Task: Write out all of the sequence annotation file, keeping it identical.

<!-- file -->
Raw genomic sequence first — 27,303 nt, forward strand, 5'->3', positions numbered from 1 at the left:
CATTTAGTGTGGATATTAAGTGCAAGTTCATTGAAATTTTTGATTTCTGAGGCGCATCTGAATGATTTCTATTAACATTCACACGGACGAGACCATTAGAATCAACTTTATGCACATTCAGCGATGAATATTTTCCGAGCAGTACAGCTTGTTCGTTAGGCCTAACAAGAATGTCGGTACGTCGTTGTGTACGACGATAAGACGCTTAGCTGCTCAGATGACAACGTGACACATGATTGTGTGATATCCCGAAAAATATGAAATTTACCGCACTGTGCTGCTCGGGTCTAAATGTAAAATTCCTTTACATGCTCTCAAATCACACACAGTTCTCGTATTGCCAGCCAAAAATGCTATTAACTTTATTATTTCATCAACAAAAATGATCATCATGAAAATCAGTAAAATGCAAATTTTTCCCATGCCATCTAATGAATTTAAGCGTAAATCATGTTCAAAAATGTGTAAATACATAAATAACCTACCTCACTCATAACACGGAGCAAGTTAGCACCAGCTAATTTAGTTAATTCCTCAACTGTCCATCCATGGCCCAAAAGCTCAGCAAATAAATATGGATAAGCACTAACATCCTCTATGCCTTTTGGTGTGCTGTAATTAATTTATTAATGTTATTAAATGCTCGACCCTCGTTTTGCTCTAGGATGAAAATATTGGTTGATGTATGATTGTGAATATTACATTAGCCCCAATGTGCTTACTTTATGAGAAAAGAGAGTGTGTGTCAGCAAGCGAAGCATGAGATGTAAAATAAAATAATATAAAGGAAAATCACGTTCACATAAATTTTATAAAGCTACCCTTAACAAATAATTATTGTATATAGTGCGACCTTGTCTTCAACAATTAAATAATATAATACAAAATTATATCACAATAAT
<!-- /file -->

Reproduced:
Raw genomic sequence first — 27,303 nt, forward strand, 5'->3', positions numbered from 1 at the left:
CATTTAGTGTGGATATTAAGTGCAAGTTCATTGAAATTTTTGATTTCTGAGGCGCATCTGAATGATTTCTATTAACATTCACACGGACGAGACCATTAGAATCAACTTTATGCACATTCAGCGATGAATATTTTCCGAGCAGTACAGCTTGTTCGTTAGGCCTAACAAGAATGTCGGTACGTCGTTGTGTACGACGATAAGACGCTTAGCTGCTCAGATGACAACGTGACACATGATTGTGTGATATCCCGAAAAATATGAAATTTACCGCACTGTGCTGCTCGGGTCTAAATGTAAAATTCCTTTACATGCTCTCAAATCACACACAGTTCTCGTATTGCCAGCCAAAAATGCTATTAACTTTATTATTTCATCAACAAAAATGATCATCATGAAAATCAGTAAAATGCAAATTTTTCCCATGCCATCTAATGAATTTAAGCGTAAATCATGTTCAAAAATGTGTAAATACATAAATAACCTACCTCACTCATAACACGGAGCAAGTTAGCACCAGCTAATTTAGTTAATTCCTCAACTGTCCATCCATGGCCCAAAAGCTCAGCAAATAAATATGGATAAGCACTAACATCCTCTATGCCTTTTGGTGTGCTGTAATTAATTTATTAATGTTATTAAATGCTCGACCCTCGTTTTGCTCTAGGATGAAAATATTGGTTGATGTATGATTGTGAATATTACATTAGCCCCAATGTGCTTACTTTATGAGAAAAGAGAGTGTGTGTCAGCAAGCGAAGCATGAGATGTAAAATAAAATAATATAAAGGAAAATCACGTTCACATAAATTTTATAAAGCTACCCTTAACAAATAATTATTGTATATAGTGCGACCTTGTCTTCAACAATTAAATAATATAATACAAAATTATATCACAATAAT